SALEM — There were moments Friday morning when Rieley Taylor thought she’d cost her team the game, when she felt like she couldn’t field a grounder cleanly, felt upset and angry and embarrassed.
But she never felt alone.
For the junior shortstop known throughout her career as a sure-handed defender, the Class 3 state championship game against Turner Ashby was rough.
Really, really rough.
Taylor committed five errors, all within the first four innings. She made two errors in the top of the first, helping Turner Ashby to a 1-0 lead. She went 0 for 3 at the plate. And she spent at least part of the game with a tear-streaked face, hoping things would turn in her team’s favor.
Then something extraordinary occurred: The Minettes bonded, embraced Taylor, told her not to worry, and then caught fire to earn a 4-1 win at the Moyer Complex.
“They pulled me out of the slump,” Taylor said. “They picked me up, and every time they would make a play or get a good hit, they would look at me and say, ‘That was for you.’ And they would say, ‘We’re pulling you up, we’re doing this for you.’”
Champions don’t leave their teammates behind. They don’t watch their friends fail without offering support. Instead, they lean on one another.
So there was Kacey Whorley, Taylor’s best friend, going 3 for 3, all singles rifled up the middle, who delivered the go-ahead hit in the fifth.
There was Taylor Friess, who played sick after two hospital visits and five IV treatments, making an inning-ending diving catch in the fifth and then saving two runs by stretching out for an over-the-shoulder grab on a ball to deep center one inning later.
There was Kinnice Turner, who continued obliterating Turner Ashby pitching by going 2 for 3 with an RBI double in the sixth after bruising the Knights with game-defining hits in the 2018 and 2019 Region 3C championship games.
And there was Millie Thompson, the fiery southpaw pitcher who had her changeup working particularly well in Friday’s dominant two-hit performance.
They all came together for Rieley Taylor.
“We just needed to have each other’s back,” said Friess, who underwent an IV treatment Thursday night for an abscessed tonsil and added, “I wanted to get this win for my team. That’s all I really wanted to do.”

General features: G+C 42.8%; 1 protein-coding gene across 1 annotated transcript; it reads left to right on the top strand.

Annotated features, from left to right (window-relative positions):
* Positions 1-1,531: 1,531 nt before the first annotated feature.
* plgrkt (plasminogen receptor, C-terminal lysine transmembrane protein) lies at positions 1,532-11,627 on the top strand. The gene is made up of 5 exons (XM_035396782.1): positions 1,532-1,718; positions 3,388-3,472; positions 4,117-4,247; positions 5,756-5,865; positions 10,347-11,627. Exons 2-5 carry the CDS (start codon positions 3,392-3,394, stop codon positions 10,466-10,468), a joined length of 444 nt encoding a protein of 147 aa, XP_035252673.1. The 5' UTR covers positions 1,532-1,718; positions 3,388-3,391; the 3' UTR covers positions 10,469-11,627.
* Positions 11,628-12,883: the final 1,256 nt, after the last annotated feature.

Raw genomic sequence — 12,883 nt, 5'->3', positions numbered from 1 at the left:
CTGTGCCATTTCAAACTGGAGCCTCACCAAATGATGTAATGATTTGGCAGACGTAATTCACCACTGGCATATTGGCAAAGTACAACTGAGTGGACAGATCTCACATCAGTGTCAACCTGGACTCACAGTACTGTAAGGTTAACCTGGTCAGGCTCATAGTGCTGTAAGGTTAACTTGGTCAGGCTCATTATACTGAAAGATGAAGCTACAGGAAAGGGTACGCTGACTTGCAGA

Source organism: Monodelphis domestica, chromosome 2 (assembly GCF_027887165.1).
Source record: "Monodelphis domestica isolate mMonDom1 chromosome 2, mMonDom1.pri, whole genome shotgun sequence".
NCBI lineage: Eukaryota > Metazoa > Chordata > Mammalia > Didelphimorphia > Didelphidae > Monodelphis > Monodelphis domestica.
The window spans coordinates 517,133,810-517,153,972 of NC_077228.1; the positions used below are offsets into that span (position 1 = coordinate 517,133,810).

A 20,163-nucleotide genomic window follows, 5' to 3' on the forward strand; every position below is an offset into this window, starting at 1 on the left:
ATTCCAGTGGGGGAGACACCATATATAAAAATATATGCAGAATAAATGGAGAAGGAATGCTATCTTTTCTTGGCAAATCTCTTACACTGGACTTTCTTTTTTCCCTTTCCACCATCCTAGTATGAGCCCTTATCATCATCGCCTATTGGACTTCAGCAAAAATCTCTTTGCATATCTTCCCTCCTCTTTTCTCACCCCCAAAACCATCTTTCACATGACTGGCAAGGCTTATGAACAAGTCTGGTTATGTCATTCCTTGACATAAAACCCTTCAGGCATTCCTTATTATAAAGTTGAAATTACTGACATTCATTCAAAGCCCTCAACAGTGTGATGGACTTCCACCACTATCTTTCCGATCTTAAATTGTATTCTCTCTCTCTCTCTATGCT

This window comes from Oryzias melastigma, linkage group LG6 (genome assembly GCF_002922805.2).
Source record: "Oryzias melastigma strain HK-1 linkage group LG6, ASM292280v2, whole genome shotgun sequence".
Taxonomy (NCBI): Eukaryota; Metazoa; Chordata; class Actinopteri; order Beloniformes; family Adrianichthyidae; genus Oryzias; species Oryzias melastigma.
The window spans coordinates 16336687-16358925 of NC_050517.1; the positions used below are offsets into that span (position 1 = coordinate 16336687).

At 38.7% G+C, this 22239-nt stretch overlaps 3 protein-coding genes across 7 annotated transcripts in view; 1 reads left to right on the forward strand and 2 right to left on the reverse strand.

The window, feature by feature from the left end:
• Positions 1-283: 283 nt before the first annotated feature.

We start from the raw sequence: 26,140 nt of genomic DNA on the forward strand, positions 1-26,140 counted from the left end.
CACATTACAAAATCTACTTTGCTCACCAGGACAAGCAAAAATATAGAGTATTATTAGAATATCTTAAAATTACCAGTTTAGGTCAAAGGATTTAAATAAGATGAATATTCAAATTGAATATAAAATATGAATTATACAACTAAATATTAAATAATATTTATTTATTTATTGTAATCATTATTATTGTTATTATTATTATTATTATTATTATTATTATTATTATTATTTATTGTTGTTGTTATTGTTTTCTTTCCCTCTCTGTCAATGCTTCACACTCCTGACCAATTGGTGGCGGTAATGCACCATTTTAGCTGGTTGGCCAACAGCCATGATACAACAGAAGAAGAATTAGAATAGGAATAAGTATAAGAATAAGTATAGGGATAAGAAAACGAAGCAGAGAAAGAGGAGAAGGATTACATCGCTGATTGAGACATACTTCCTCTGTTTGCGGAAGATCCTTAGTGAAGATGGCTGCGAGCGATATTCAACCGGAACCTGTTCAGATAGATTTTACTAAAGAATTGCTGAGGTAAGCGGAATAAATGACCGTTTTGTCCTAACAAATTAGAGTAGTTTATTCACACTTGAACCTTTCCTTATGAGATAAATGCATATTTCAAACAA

Taylor said she struggled with the mental part of softball for a long time. In the last few years she’s made great strides in that department.
But on a day when she committed more errors in four innings than she had in her entire varsity career, the old problems flared up again.
“People were here to see me that have never been to see me before, and I was disappointed in my performance,” she said. “But my team stepped up.”
Whorley didn’t doubt her friend at shortstop.
“She had her shaky moments in the game, but I know Rieley better than anyone,” Whorley said. “When stuff like that happens, she just bounces back.”
Liberty coach Mike Thompson said the field at Moyer was dry and tough Friday, one day after it played soft because of rain prior to the semifinal round.
“I told her multiple times there’s still nobody else in the state I’d rather have at shortstop than her,” the coach said.
The championship was Liberty’s first in softball and fourth overall in school history. It taught Thompson’s players something about teamwork. The coach hopes it will have the same effect on Bedford County.
“I hope it’s the first step as far as support goes,” he said. “It’s a great community, but at the same time it can be a tough community, and we have to support each other.”
On the last day of the season, after a championship game she’ll never forget, Taylor let the tears flow one more time. She talked about friendships and about how, in just 1 hour and 30 minutes, she had learned valuable lessons.
“I was a little more independent this year,” Taylor said. “I didn’t rely on my teammates as much as I should have. But at the time when I needed them most, I knew that was what I had to do. There were people trying to talk to me from the stands. But I was like, ‘I need my team right now.’”
Sometimes teammates are the only ones who can help. And sometimes, on the long journeys like Liberty’s, those teammates become a family.
“Every one of them did an incredible job being there for me at the lowest point of my season,” she said. “And it was just incredible to see everyone come together. They didn’t turn on me, they didn’t get down on me for anything. They didn’t belittle me or denigrate me. They pulled me up. They’re family. And I love them for that.”